The combustion properties of the engine are influenced in a particularly favorable manner, above all with respect to fuel consumption and smoke limit, in that according to an essential feature of the invention the passageway does not'discharge immediately into the prechamber but with a stepped enlargement forming a sharpedged shoulder with the passageway. This favorable result is apparently due to the fact that the air leaving the cylinder space separates from the wall at the discharge edge between passageway and enlargement under formation of local swirls and of an efficient mixture with the fuel sprayed into said swirls, whereby in connection with sequence a further improvement of the thermal efficiency. If thereupon the prechamber mixture advantageously prepared in the manner described is blown into the hot compressed air within the piston recess screened by the piston rim against premature cooling down, an efficient mixing is achieved of the unburnt and incompletely burnt fuel which is still present in the prechamber owing to the excess fuel with the compressed air in the main combustion chamber.

It has further been discovered that inasmuch as a prechamber constructed and shaped in the form of a double cone approximates a spherical prechamber with respect to the internal space thereof, practically the same favorableresults may be obtained with a prechamber shaped in the form of a double cone as with an exactly spherical prechamber. The particular construction and shape of the prechamber in the form of a double cone has in addition the advantage that it facilitates manufacture.

In the accompanying drawings are shown two embodiments of the invention in diagrammatic form.

Fig. 1 shows a vertical section through the axes of pre-.

chamber and cylinder along the line A- B of Fig. '2;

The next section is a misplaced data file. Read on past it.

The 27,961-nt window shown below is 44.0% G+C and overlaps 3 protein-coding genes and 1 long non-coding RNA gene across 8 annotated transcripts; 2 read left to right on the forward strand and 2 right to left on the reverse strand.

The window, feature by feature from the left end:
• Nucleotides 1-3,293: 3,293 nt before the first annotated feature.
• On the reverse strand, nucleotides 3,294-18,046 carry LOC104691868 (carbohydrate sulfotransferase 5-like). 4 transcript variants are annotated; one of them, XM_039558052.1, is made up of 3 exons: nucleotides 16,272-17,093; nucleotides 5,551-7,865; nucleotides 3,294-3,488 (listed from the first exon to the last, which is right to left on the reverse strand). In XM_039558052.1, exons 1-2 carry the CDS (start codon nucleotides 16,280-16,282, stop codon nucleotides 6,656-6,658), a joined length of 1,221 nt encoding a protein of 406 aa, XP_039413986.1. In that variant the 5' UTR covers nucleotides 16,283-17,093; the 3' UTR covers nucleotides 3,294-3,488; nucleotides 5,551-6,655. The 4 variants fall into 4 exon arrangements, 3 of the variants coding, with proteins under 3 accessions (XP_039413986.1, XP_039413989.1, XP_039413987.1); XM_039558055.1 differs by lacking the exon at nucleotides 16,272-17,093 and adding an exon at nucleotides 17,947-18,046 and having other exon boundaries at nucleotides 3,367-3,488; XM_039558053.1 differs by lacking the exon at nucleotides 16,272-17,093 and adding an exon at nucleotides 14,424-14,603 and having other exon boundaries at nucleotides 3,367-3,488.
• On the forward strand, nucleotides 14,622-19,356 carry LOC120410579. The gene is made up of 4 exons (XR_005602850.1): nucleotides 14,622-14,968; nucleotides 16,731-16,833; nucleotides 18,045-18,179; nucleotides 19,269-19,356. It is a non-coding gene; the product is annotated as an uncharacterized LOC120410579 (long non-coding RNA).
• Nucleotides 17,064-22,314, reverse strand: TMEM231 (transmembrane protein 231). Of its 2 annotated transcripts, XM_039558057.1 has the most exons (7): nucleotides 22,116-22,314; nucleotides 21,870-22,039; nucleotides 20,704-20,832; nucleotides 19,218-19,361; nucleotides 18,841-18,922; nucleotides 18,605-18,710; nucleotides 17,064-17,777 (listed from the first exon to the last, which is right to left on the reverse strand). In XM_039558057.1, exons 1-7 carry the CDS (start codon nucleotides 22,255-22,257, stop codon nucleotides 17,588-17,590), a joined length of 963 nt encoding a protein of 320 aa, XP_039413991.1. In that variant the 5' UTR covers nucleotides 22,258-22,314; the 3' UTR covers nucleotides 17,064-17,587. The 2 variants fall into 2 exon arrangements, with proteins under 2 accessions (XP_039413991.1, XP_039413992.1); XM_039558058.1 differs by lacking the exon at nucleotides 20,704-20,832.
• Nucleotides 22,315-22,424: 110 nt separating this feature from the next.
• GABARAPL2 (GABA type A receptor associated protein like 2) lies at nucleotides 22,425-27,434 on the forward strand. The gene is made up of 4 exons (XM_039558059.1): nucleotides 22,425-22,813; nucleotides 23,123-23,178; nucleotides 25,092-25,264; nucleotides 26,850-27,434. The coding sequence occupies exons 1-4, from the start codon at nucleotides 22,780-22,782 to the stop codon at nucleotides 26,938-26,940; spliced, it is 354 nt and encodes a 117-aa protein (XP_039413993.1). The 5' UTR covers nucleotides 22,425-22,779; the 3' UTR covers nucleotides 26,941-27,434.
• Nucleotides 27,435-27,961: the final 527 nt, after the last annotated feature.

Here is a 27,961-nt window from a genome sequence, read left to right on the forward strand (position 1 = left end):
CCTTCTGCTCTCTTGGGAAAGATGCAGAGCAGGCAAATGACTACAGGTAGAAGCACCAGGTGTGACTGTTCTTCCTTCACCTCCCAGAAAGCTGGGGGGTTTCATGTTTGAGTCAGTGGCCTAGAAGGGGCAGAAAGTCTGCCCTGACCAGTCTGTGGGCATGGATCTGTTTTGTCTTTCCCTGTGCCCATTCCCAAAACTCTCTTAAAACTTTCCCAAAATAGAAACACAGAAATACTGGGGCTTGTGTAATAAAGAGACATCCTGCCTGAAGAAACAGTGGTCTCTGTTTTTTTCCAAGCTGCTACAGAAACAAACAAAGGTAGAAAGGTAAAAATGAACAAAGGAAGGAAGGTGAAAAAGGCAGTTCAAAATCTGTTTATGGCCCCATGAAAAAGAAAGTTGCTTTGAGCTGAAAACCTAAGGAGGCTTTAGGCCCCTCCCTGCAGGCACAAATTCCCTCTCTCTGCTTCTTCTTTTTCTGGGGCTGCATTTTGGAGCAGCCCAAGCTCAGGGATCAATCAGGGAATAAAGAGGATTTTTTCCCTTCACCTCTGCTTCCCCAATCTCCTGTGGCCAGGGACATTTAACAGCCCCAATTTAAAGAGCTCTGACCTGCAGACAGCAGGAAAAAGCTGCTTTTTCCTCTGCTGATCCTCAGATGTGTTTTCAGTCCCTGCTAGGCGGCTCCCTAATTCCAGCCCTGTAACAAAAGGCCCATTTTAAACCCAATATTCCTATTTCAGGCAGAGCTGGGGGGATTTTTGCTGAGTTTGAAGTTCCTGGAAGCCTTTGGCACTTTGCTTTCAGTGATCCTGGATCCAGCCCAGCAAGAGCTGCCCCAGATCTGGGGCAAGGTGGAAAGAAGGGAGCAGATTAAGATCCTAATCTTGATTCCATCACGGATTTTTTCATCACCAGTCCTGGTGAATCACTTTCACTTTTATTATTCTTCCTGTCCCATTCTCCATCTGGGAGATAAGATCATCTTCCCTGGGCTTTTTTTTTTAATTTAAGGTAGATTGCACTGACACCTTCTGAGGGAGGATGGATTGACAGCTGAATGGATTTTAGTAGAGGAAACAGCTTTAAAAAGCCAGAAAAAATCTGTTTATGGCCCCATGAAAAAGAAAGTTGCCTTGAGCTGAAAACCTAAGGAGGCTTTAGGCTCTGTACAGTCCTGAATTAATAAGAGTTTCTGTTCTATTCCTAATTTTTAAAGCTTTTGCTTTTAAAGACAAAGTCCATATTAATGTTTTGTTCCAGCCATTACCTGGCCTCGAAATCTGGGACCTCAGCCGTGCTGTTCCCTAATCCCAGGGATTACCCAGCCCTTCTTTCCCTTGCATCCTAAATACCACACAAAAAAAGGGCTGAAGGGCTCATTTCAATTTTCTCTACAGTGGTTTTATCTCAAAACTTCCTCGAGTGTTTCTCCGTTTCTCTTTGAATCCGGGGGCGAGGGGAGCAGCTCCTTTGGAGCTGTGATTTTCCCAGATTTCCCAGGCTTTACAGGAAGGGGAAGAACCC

Fig; 2 shows a horizontal section along the line 0-D of Fig. 1;

Fig.3 shows a somewhat modified design and arranges ment of prechamber and passageway respectively;

Fig. 4 shows on an enlarged scale the enlargement of the passageway.

In the drawings there is shown a water-cooled cylinder 1 with a piston 2 for reciprocation therein which is pro-.

vided with a recess 3 in the piston head forming the main-combustion chamber '4 in the upper dead center of the piston. The water-cooled cylinder head 5 includes a prechamber 6 which is in communication with themain combustion chamber through a passageway 7 and into Patented Feb. 14, 1956 which the fuel is injected by an. injection nozzle 8 arranged axially with relation to the passageway 7. Prechamber and passageway 7 are formed by an insert member 9 having around the prechamber such as at 10 a comparatively small wall thickness and in the lower cylindrical portion 11 containing the connecting passage a comparatively great wall thickness.

According to the invention the prcchamber 6 does not discharge immediately into the passageway but into a dishor bowl-shaped enlargement 12 which conveniently forms a sharp edge 12' by the intersection of essentially 90- degrees of the bottom surface. thereofand. the; walls formin g the passageway 7 andwhich is directed towards; the fuel jet 13 issuing fromthe nozzle 8.; The, diameters of. the enlargement is, for instance, once or; one and a. half times. the diameter of the passageway, while the cross section of the passageway. 7 is sufliciently largeto permit a direct injection of fuel from the nozzie 8.;intothev main combustion chamber; 4, during starting; of the; engine when the temperature in the; main combustion chamber is higher than, in the prechamber; thereby fa,- cilitating starting of the.- cold engine. The peripheral wall of the enlargement hasconveniently a rounded transition 12." to the wall of the prechamber. In the vicinity of this. enlargement. 12 the prechamber insert 9 is further insulated from the cylinder head wall by an.